Colonization of Vibrio pelagius and Aeromonas caviae in early developing turbot (Scophtalmus maximus L.) larvae

Foundation of Applied Research, University of Tromsø, Norway.
Journal of Applied Microbiology (Impact Factor: 2.48). 03/1998; 84(2):227-33. DOI: 10.1046/j.1365-2672.1998.00333.x
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Polyclonal antisera made in rabbits against whole washed cells of Vibrio pelagius and Aeromonas caviae were used for detection of these bacterial species in the rearing water and gastrointestinal tract of healthy turbot (Scophthalmus maximus) larvae exposed to V. pelagius and/or Aer. caviae. The results demonstrated that this method is suitable for detection of V. pelagius and Aer. caviae in water samples and larvae at population levels higher than 10(3) ml-1 and 10(3) larva-1. Populations of aerobic heterotrophic bacteria present in the gastrointestinal tract of turbot larvae, estimated using the dilution plate technique, increased from approximately 4 x 10(2) bacteria larva-1 on day 3 post-hatching to approximately 10(5) bacteria fish-1 16 days post-hatching. Sixteen days after hatching, Vibrio spp. accounted for approximately 3 x 10(4) cfu larva-1 exposed to V. pelagius on days 2, 5 and 8 post-hatching. However, only 10(3) of the Vibrio spp. belonged to V. pelagius. When larvae were exposed to Aer. caviae on day 2 post-hatching, the gut microbiota of 5-day old larvae was mainly colonized by Aeromonas spp. (10(4) larva-1), of which 9 x 10(3) belonged to Aer. caviae. Later in the experiment, at the time when high mortality occurred, 9 x 10(5) Aer. caviae were detected. Introduction of V. pelagius to the rearing water seemed to improve larval survival compared with fish exposed to Aer. caviae and with the control group. It was therefore concluded that it is beneficial with regard to larval survival to introduce bacteria (V. pelagius) to the rearing water.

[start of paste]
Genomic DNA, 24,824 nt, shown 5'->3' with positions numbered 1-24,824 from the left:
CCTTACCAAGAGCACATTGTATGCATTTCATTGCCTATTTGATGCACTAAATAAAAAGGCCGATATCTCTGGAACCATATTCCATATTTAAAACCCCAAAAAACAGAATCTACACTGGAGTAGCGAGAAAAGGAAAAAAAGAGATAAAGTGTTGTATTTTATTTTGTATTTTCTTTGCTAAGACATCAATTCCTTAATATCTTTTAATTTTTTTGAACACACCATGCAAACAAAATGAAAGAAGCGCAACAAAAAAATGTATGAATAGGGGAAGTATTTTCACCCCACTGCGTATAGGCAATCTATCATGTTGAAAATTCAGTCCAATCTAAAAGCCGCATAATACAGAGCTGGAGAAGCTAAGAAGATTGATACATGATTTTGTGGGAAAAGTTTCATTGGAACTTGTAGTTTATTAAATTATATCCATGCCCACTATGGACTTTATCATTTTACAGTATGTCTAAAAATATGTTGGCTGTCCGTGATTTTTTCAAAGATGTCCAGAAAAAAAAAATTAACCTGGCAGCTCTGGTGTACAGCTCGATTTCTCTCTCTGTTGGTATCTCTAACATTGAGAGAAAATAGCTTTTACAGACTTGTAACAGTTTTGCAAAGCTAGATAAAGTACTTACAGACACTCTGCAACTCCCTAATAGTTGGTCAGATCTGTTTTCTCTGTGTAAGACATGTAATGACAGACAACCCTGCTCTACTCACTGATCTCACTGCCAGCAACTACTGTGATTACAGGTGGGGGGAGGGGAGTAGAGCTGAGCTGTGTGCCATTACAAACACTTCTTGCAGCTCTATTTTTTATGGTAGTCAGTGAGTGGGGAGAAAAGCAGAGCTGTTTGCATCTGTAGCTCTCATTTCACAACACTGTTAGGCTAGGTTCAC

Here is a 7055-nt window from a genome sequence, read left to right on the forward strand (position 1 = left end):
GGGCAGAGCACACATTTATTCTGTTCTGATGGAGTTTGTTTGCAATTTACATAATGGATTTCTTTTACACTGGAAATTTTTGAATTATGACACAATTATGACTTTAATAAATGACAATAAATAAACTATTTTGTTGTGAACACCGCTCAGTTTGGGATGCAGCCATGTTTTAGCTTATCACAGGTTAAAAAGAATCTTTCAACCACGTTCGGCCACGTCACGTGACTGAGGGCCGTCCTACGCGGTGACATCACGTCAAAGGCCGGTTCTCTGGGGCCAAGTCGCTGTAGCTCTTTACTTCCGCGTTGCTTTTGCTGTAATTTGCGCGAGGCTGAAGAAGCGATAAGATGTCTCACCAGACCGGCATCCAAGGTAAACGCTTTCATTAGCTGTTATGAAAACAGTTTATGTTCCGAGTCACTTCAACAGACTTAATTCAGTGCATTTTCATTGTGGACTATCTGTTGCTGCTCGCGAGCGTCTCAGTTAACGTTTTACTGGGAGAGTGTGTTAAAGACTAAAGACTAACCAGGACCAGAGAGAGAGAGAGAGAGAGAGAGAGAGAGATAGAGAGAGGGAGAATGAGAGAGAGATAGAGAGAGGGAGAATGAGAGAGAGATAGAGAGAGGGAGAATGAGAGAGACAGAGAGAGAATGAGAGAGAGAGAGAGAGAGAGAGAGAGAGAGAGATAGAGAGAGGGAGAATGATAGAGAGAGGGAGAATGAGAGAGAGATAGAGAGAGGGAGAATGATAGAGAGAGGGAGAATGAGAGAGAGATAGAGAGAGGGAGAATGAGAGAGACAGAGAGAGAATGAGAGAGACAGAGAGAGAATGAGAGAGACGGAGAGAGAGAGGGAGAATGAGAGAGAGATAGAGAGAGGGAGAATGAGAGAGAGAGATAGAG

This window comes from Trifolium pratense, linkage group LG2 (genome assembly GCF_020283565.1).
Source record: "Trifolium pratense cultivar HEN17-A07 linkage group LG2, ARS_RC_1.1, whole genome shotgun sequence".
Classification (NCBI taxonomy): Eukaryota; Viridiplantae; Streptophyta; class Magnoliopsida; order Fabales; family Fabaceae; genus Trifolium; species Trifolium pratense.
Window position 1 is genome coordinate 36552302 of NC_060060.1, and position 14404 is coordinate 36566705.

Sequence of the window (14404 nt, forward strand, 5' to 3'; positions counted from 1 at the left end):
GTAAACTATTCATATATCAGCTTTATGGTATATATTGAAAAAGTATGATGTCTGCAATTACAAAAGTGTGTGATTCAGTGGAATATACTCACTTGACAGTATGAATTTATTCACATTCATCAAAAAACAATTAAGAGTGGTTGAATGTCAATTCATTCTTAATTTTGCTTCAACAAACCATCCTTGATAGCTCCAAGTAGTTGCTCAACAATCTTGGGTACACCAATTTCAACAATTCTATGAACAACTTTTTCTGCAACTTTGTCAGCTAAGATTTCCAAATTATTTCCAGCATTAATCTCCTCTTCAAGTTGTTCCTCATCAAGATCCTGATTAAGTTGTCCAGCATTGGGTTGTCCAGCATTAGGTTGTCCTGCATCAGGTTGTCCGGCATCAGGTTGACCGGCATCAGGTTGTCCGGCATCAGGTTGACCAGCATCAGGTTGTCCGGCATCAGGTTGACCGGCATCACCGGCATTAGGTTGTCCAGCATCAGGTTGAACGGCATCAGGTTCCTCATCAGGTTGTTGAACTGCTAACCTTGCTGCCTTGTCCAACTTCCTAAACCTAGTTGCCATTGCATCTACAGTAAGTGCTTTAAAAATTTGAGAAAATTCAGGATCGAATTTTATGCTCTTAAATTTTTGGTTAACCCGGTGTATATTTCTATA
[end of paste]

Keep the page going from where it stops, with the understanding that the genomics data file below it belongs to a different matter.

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Available from: Olav Vadstein, Oct 26, 2014
    • "Proposed probiotics for use in aquaculture belong to lactic acid bacteria (Lactobacillus and Carnobacterium), the genus Vibrio (V. alginolyticus, V. pelagius), the genus Bacillus, or the genus Pseudomonas, although other genera or species have also been mentioned (Aeromonas and Flavobacterium), yeasts (Saccharomyces cerevisiae, S. exiguous , Phaffia rhodozoma), and microalgae (Tetraselmis suecica ) (Ringø & Vadstein 1998; Gatesoupe 1999, 2007; Irianto & Austin 2002; Balc azar et al. 2006). Microorganisms authorized as probiotics in feeding stuffs under Council Directive 70/524/EEC are: Bacillus cereus var. "
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    • "There is no mention of Lactobacillus being even isolated from gut, gills or from the external surface of another widely consumed fish-grey mullets (Mugil cephalus) in the study of Nagvenkar et al. (2006) even though it does mention the absence of Azotobacter from the gut of M. cephalus. Ringo and Vadstein (1998) had reported that, LAB even though are present in the gut of human (as Bifidobacterium) and swine and birds (as Lactobacillus) and as Enterococcus in carnivores -are generally subdominant in the gut of the fishes and if at all, are mostly represented by the genus Carnobacterium (Gildberg and Mikkelsen, 1998). Isolate 246 showed good antimicrobial activity against the fish pathogens, while isolates 229, 232 and 234 displayed commendable activity against the shrimp pathogens (Table 2). "
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    • "Kozasa (1986) reported that the spores of Bacillus toyoi increased the growth rate of yellowtail and reduced the mortality of Japanese eel that were infected by Edwardsiella sp. The Gramnegative Vibrio pelagius decreased the mortality of the turbot larvae Scophthalmus maximus challenged with Aeromonas caviae (Ringo and Vadstein, 1998). Gatesoupe (1991b) showed that Bacillus toyoi and Bacillus sp spores increased the growth rate of larval turbot introduced via the rotifer Brachionus plicatilis. "

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